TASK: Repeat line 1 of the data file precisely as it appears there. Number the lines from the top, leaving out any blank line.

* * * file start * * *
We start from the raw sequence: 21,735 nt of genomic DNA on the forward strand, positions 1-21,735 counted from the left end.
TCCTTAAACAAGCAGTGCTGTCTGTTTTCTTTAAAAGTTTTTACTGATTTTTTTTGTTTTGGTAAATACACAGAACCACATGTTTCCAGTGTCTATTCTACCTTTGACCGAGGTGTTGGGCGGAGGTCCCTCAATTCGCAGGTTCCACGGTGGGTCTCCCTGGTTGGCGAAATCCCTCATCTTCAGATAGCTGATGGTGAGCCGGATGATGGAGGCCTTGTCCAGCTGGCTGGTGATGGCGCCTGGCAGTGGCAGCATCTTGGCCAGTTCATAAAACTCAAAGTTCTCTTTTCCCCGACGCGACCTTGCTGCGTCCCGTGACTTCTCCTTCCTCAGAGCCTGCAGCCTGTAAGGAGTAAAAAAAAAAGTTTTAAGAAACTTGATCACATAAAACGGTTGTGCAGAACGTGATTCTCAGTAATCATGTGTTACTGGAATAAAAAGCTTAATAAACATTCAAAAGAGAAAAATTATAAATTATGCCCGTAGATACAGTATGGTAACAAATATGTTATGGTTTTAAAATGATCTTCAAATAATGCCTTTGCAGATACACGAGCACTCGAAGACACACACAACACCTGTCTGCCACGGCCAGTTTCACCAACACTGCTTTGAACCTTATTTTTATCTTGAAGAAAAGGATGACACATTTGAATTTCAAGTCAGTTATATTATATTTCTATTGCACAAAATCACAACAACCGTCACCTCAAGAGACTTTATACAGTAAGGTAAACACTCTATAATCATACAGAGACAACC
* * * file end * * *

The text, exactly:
We start from the raw sequence: 21,735 nt of genomic DNA on the forward strand, positions 1-21,735 counted from the left end.